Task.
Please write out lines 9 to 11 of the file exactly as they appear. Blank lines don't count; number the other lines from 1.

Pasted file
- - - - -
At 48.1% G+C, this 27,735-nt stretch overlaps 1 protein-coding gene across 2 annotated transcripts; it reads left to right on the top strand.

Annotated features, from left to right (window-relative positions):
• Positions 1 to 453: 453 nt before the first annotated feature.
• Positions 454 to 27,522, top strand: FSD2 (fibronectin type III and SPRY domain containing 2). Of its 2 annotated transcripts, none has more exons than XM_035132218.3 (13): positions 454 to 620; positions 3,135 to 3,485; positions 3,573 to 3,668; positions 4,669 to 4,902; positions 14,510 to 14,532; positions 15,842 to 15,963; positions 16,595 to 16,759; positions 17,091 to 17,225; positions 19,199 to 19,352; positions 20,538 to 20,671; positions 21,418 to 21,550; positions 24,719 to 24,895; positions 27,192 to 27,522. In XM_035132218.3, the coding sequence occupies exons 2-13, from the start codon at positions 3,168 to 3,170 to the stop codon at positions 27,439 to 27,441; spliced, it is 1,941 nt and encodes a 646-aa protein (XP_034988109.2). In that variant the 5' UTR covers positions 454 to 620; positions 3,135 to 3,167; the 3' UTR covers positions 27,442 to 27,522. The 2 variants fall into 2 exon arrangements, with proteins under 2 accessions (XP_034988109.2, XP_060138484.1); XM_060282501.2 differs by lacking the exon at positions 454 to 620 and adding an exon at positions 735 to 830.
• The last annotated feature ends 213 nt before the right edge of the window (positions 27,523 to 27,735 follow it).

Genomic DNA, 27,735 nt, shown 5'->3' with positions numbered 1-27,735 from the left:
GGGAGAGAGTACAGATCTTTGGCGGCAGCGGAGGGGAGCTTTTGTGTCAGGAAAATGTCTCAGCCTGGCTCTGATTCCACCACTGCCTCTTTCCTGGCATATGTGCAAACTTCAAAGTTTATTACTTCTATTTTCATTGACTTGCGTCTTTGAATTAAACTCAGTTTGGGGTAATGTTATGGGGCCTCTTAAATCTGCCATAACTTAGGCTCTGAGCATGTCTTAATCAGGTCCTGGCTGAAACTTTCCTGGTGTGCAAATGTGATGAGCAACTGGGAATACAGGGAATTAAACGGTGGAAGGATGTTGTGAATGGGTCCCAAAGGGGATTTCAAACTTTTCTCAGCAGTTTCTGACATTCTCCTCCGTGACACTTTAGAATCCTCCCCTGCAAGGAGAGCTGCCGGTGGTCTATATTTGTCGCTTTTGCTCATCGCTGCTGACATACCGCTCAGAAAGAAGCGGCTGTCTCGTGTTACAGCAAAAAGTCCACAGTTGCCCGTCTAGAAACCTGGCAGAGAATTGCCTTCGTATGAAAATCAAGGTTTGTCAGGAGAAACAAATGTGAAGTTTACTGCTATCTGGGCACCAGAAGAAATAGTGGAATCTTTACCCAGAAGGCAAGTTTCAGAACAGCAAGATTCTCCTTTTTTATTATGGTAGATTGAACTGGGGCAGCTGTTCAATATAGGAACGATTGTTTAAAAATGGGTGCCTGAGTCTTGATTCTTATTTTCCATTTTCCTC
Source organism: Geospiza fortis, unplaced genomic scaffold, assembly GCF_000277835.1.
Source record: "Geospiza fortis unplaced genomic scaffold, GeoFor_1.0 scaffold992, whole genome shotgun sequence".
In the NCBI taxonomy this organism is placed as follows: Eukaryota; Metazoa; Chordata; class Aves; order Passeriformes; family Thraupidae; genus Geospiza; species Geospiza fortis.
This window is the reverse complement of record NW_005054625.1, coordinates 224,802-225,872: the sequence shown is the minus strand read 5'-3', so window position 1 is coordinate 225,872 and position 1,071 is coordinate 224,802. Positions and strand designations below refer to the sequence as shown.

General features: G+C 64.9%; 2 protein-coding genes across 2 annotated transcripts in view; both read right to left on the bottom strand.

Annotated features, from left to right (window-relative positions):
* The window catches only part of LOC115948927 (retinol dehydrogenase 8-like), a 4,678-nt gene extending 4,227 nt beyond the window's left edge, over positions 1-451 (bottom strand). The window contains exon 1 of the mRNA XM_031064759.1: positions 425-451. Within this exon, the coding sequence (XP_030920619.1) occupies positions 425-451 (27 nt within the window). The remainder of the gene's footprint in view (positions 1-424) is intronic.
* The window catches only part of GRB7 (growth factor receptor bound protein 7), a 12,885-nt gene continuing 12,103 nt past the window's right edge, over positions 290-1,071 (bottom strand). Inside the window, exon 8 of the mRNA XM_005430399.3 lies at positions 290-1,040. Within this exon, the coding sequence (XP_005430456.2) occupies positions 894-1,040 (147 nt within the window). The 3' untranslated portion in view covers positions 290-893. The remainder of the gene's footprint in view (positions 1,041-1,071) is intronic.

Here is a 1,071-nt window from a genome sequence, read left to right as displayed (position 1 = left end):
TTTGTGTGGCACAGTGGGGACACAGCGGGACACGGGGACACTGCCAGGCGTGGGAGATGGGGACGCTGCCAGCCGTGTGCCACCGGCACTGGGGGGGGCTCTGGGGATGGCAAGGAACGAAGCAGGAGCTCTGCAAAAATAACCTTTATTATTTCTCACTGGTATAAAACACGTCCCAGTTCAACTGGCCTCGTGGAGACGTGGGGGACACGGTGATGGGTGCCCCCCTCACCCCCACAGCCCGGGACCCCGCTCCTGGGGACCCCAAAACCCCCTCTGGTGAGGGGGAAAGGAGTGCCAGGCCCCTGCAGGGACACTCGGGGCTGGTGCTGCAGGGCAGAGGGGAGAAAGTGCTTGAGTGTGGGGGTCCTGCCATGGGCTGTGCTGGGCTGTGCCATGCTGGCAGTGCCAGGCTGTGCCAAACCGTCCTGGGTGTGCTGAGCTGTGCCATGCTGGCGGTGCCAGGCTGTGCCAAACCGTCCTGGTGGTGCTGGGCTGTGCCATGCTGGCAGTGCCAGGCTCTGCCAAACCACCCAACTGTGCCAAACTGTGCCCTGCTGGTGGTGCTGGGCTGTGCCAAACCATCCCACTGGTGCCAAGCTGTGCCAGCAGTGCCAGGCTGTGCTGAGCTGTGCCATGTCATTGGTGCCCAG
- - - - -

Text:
Source record: "Geospiza fortis unplaced genomic scaffold, GeoFor_1.0 scaffold992, whole genome shotgun sequence".
In the NCBI taxonomy this organism is placed as follows: Eukaryota; Metazoa; Chordata; class Aves; order Passeriformes; family Thraupidae; genus Geospiza; species Geospiza fortis.
This window is the reverse complement of record NW_005054625.1, coordinates 224,802-225,872: the sequence shown is the minus strand read 5'-3', so window position 1 is coordinate 225,872 and position 1,071 is coordinate 224,802. Positions and strand designations below refer to the sequence as shown.